The Early Modern Commons

Search Results for "Henry Goodman"

Your search for posts with tags containing Henry Goodman found 5 posts

Performing Jonson – Sejanus

Finally, there was time to begin exploring the performance challenges and demands of Sejanus. The workshops were supported by a Culture and Communications Research Priming award from the University of York. Back: Watch the Volpone workshop....
From: Early Modern Theatre on 11 Oct 2016

Performing Jonson – Every Man In His Humour

In the second workshop, Henry Goodman and Professor Michael Cordner explored the performance challenges and demands of Every Man In His Humour, in which Henry played the role of Kitely in John Caird’s 1986 production with the Royal Shakespeare...
From: Early Modern Theatre on 11 Oct 2016

Performing Jonson – Volpone

In the first workshop,  Henry Goodman and Professor Michael Cordner explored the performance challenges and demands of  Volpone, which Henry played for the Royal Shakespeare Company in Trevor Nunn’s production at the Swan...
From: Early Modern Theatre on 11 Oct 2016

Performing Jonson for the 21st Century

In July we were joined by Olivier-award winning actor Henry Goodman to begin to explore performing Jonson’s First Folio. Goodman, who has played the titular role in Volpone and Kitely in Every Man in His Humour, worked with Mike Cordner on speeches...
From: Early Modern Theatre on 12 Sep 2016

Ben Jonson, Shakespeare and Burbage: Volpone on stage

Henry Goodman as Volpone When Ben Jonson delivered his new comedy Volpone to the King’s Men in early 1606, Richard Burbage must have cheered. Jonson would have written the leading role with Burbage in mind, as Shakespeare also wrote roles for his...
From: The Shakespeare blog on 1 Aug 2015

Notes on Post Tags Search

By default, this searches for any categories containing your search term: eg, Tudor will also find Tudors, Tudor History, etc. Check the 'exact' box to restrict searching to categories exactly matching your search. All searches are case-insensitive.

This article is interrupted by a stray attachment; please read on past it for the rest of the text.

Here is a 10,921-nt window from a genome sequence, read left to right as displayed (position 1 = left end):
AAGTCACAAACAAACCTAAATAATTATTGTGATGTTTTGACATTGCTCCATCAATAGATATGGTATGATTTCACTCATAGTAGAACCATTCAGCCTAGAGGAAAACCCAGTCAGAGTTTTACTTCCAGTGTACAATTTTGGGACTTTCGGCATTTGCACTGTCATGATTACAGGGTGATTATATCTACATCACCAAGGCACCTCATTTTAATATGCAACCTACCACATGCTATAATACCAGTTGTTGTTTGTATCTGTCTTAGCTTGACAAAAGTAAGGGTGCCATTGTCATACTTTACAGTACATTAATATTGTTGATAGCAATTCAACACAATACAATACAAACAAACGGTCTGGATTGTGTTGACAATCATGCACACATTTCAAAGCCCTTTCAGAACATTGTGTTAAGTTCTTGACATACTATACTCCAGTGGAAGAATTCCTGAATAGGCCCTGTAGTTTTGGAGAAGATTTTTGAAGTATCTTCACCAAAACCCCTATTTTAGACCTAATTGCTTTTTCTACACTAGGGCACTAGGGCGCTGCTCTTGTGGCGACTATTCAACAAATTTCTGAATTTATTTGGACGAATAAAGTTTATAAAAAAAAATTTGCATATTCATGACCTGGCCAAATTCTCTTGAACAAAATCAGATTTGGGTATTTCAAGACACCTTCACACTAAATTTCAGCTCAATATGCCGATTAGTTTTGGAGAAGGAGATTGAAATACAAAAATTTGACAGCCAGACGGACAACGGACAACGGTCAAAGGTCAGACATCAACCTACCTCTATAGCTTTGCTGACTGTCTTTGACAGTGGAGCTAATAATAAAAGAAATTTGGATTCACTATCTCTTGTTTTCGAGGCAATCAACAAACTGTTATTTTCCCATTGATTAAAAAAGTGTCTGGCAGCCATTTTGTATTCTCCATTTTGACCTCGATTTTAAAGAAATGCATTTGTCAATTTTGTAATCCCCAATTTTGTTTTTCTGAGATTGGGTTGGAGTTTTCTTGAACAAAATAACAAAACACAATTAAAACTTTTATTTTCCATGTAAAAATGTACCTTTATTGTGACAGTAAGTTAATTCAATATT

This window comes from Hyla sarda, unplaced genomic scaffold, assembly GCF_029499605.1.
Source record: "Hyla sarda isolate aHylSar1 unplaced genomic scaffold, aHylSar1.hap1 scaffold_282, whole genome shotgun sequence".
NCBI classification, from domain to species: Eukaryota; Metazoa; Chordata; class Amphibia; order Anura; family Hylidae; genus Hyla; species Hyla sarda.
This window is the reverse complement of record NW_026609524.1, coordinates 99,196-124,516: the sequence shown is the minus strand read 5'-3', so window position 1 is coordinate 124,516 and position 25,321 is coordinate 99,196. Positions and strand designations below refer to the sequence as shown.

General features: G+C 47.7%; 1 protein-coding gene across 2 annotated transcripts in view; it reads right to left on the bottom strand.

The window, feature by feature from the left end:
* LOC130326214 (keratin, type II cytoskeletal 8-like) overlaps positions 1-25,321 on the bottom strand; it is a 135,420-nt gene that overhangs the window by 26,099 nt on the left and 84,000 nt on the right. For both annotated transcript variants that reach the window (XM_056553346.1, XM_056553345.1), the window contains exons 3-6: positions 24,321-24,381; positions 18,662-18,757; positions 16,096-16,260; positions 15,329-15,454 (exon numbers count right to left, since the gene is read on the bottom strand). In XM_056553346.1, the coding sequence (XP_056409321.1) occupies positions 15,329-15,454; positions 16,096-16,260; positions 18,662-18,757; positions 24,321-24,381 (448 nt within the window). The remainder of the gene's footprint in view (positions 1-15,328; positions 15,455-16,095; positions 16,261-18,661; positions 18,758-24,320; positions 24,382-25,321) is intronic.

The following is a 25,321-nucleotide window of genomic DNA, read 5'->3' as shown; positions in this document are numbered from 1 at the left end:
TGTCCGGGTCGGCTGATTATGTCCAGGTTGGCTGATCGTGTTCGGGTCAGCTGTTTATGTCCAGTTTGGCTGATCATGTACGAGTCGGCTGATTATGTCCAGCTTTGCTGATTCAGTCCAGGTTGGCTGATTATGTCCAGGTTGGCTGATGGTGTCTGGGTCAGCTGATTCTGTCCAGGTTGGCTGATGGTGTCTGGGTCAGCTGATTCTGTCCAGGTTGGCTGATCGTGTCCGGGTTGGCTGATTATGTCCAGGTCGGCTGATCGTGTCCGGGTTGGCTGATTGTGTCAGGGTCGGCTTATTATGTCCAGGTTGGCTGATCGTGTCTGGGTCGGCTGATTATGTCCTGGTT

This is a search for tags/categories assigned to blog posts by their authors. The terminology used for post tags varies across different blog platforms, but WordPress tags and categories, Blogspot labels, and Tumblr tags are all included.

This search feature has a number of purposes:

1. to give site users improved access to the content EMC has been aggregating since August 2012, so they can look for bloggers posting on topics they're interested in, explore what's happening in the early modern blogosphere, and so on.

2. to facilitate and encourage the proactive use of post categories/tags by groups of bloggers with shared interests. All searches can be bookmarked for reference, making it possible to create useful resources of blogging about specific news, topics, conferences, etc, in a similar fashion to Twitter hashtags. Bloggers could agree on a shared tag for posts, or an event organiser could announce one in advance, as is often done with Twitter hashtags.

Caveats and Work in Progress

This does not search post content, and it will not find any informal keywords/hashtags within the body of posts.

If EMC doesn't find any <category> tags for a post in the RSS feed it is classified as uncategorized. These and any <category> 'uncategorized' from the feed are omitted from search results. (It should always be borne in mind that some bloggers never use any kind of category or tag at all.)

This will not be a 'real time' search, although EMC updates content every few hours so it's never very far behind events.

The search is at present quite basic and limited. I plan to add a number of more sophisticated features in the future including the ability to filter by blog tags and by dates. I may also introduce RSS feeds for search queries at some point.

Constructing Search Query URLs

If you'd like to use an event tag, it's possible to work out in advance what the URL will be, without needing to visit EMC and run the search manually (though you might be advised to check it works!). But you'll need to use URL encoding as appropriate for any spaces or punctuation in the tag (so it might be a good idea to avoid them).

This is the basic structure:{search term or phrase}

For example, the URL for a simple search for categories containing London:

The URL for a search for the exact category Gunpowder Plot:

In this more complex URL, %20 is the URL encoding for a space between words and &exact=on adds the exact category requirement.

I'll do my best to ensure that the basic URL construction (searchcat?s=...) is stable and persistent as long as the site is around.